10. Tell your child what to expect. Let him know that a doctor (not his regular one) will examine him and, depending on what's wrong, either clean his cut, take x-rays, or run special tests. "For many kids, the anxiety about what's going to happen is worse than the actual pain," says Dr. Zun.
11. Give the doctor the facts. Explain how and when the accident happened, and where your child has swelling or pain. If she's sick, describe each of her symptoms, and when each one first appeared. Precise information will help doctors diagnose and treat your child more quickly. If your child swallowed something poisonous, bring the container with you.
12. Be honest with your child. Don't tell him that a procedure won't be painful if you know it will be. "Lying will make the rest of the visit more difficult," Dr. Luten says. If your child asks whether a shot is going to hurt, for example, gently tell him the truth, and point out a positive: "It'll probably hurt a little, like a pinch or a bug bite, but then it will stop."
13. Ease your child's fears. Hold her in your lap, and speak in soothing tones. Remind her that you won't leave her and that the doctors are going to do everything they can to help her feel better soon. "Try to shield your child from any disturbing sights and scary instruments, such as suture trays and long needles," suggests Dr. Jackson.
14. Inquire about "ouchless" options. If your child is going to have a shot, stitches, or a blood test, speak up and ask to have numbing cream applied to the location as soon as possible, advises Dr. Jackson. These products usually take about 20 minutes to work. In the case of minor cuts, ask the doctor whether skin tape or glue might be an appropriate alternative to stitches.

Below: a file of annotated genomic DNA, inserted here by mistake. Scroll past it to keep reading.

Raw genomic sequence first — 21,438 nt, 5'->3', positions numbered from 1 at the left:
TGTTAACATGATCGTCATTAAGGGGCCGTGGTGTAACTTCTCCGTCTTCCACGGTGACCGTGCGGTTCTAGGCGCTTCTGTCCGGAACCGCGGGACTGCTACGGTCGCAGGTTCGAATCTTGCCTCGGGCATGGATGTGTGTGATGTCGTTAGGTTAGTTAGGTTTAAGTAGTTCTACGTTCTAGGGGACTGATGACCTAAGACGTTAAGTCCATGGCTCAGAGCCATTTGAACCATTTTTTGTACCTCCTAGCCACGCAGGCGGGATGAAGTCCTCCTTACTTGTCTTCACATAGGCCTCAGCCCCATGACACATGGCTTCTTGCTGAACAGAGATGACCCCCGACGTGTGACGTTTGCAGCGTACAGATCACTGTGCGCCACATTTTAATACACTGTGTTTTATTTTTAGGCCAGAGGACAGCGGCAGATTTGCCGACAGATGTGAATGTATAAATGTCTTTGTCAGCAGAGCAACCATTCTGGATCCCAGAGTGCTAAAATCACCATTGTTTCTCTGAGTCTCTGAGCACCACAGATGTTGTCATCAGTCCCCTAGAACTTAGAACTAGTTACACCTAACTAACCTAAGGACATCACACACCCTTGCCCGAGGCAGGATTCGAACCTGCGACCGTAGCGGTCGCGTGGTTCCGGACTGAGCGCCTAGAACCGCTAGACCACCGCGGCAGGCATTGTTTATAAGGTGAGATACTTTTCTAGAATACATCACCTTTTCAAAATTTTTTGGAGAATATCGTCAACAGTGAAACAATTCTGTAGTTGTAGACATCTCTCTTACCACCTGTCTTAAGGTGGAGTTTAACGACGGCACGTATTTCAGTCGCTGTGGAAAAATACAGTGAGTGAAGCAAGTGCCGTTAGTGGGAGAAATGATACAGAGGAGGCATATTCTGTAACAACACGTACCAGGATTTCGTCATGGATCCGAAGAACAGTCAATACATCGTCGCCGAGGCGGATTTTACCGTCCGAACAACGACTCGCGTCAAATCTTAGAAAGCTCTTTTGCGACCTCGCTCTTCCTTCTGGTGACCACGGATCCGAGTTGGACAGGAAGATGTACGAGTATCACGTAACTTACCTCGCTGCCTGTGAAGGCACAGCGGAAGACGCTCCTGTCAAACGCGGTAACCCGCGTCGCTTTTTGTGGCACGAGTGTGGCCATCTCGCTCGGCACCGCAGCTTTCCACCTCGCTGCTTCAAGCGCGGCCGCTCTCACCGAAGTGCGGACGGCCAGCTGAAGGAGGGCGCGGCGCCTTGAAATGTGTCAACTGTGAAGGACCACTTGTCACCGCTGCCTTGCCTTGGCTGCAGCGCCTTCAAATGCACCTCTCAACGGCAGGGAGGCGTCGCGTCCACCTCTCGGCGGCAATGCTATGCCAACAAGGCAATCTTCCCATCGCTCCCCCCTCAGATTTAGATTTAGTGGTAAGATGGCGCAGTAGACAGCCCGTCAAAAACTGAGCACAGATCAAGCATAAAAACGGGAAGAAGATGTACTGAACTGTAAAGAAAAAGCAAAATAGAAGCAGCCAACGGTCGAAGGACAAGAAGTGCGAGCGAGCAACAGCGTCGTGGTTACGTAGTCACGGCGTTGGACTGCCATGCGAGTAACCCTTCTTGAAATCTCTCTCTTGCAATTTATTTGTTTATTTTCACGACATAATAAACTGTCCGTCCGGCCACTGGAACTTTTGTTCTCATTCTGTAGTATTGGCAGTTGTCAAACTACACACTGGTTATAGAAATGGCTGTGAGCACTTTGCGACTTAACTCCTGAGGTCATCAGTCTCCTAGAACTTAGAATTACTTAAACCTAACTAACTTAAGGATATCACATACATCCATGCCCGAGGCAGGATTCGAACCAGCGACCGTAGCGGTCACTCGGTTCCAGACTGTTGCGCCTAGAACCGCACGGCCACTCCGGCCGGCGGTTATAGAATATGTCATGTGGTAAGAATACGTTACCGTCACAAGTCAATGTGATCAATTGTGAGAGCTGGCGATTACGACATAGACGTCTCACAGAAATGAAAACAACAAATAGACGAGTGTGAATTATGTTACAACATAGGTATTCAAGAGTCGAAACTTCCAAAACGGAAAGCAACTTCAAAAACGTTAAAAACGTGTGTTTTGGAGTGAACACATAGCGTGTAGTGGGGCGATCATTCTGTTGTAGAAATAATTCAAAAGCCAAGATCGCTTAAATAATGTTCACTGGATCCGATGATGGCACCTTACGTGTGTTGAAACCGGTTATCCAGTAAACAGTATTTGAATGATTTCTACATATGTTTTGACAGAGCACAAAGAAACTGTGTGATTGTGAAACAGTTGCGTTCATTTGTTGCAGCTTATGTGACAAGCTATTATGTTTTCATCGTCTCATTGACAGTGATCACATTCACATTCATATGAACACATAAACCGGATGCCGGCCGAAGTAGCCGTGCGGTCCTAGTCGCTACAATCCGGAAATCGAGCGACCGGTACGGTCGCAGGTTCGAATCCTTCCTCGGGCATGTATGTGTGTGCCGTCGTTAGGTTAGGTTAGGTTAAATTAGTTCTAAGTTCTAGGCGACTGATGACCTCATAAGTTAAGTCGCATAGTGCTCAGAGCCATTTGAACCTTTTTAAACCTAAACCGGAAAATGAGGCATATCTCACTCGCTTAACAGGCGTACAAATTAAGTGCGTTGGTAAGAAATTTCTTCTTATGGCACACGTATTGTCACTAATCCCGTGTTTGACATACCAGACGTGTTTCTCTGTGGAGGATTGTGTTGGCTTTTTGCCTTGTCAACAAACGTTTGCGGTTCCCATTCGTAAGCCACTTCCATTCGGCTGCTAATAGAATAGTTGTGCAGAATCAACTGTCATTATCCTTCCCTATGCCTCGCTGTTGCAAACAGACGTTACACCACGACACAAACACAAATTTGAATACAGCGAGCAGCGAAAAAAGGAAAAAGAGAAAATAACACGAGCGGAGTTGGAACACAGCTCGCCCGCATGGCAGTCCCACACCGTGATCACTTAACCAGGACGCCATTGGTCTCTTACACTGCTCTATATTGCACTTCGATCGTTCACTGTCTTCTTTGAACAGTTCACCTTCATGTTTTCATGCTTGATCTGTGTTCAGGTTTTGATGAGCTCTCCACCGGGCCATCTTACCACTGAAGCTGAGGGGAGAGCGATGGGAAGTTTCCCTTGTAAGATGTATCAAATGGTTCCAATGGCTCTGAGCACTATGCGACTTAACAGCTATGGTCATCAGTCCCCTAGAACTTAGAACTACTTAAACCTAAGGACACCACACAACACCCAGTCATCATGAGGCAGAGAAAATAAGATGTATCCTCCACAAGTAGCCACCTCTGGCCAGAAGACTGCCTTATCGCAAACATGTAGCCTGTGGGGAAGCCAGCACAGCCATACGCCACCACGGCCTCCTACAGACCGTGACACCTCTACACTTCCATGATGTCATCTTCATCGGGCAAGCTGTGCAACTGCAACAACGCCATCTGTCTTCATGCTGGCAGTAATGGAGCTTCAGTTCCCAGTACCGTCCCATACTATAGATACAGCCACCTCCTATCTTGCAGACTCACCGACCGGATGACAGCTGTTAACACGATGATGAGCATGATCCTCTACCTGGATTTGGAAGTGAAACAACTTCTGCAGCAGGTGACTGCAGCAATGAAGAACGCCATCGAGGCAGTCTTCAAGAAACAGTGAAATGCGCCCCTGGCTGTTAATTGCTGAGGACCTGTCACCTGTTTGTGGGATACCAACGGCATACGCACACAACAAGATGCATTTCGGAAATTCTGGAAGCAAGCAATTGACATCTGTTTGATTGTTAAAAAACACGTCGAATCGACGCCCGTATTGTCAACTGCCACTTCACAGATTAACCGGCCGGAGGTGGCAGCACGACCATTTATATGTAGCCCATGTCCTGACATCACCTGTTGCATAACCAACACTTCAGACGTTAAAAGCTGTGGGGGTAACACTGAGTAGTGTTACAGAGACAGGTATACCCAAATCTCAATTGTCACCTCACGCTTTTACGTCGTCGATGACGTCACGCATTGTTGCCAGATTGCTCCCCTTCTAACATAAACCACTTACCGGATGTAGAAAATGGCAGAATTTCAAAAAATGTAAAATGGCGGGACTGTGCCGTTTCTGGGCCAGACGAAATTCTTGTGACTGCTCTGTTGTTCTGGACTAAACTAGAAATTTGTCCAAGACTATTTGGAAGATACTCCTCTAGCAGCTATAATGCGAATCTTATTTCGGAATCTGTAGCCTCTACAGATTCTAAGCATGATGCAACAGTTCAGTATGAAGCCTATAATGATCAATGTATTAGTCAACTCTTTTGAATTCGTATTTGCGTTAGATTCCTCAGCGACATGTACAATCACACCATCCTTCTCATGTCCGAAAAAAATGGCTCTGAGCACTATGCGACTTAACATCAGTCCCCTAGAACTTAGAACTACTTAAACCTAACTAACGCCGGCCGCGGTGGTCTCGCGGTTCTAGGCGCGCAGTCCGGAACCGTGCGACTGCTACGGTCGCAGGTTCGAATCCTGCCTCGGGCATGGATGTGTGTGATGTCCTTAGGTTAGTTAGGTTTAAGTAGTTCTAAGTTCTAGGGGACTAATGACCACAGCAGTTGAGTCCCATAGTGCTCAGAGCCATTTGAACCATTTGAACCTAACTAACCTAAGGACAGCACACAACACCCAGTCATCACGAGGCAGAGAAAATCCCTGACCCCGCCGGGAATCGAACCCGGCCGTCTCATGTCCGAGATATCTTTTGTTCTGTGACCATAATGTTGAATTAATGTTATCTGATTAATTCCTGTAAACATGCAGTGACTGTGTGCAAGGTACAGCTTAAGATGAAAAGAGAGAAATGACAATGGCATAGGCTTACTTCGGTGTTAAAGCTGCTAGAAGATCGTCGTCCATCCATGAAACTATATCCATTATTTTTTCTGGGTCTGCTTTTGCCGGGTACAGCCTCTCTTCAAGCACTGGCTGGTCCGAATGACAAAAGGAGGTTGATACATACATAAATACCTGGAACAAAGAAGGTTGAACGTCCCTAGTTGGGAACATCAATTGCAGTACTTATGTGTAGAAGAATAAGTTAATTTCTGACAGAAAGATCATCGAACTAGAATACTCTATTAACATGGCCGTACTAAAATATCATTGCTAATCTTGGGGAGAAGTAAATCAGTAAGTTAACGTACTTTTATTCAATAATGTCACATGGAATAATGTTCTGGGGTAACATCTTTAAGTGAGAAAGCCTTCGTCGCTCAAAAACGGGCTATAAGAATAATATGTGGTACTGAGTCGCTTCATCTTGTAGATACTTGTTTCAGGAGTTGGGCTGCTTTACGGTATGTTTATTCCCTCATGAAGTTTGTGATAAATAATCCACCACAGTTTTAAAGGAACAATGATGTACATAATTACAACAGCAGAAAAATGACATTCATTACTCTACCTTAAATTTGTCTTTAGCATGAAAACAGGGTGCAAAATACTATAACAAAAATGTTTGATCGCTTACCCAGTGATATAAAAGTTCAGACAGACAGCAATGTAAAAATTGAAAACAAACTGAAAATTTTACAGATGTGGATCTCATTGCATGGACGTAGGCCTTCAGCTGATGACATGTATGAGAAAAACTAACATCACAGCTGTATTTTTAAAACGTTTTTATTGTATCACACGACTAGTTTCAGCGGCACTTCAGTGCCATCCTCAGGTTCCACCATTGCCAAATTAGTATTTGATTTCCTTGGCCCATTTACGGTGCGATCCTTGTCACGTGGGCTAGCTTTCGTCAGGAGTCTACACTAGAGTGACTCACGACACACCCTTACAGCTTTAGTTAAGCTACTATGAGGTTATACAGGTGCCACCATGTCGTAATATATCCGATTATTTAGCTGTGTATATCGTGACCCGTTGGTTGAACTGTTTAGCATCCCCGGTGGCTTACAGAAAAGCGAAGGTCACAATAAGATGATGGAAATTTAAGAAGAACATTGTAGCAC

15. Get his mind off the pain. During uncomfortable procedures, distract your child by looking at books or playing I Spy. Deep breathing and visualization techniques are often helpful for older kids, Dr. Zun says. Have your child picture his pain swirling down the drain, or have him flip his imaginary pain switch to "off."
16. Make her comfortable. If she's cold, ask for a warm blanket. If the room is too bright, ask to dim the lights. If your child's pain medication has worn off, let someone know. "You must be the advocate for your child," Dr. Jackson says.
17. Don't be afraid to ask questions. "Doctors and nurses get busy, and information isn't always shared the way it should be," says Dr. Luten. If you're not sure what the plan is for your child or why he needs a particular test, politely ask for an explanation. "Parents often feel that it's not their place to interrupt a busy doctor, but answering questions is a doctor's job," Dr. Luten says.
18. Bring change for the pay phone. Cell phones aren't allowed in many hospitals. Coins will also come in handy if you want to get a snack or drink from a vending machine.
19. Get clear discharge instructions. Make sure you know how to care for your child's injuries and what to do if his pain or symptoms don't improve or if they worsen at home. And ask for clarification if you don't understand the purpose of the medication or dosage instructions. "It's better to ask when you're there than to call and try to get information later," says Dr. Zun.
20. Follow up with your pediatrician. After the ER visit, call to let your child's doctor know what the diagnosis was so it can be noted in her medical file (many ERs will send a report to your pediatrician if you ask them to). Check to see whether the doctor has any further recommendations and whether your child needs to be seen for a follow-up exam.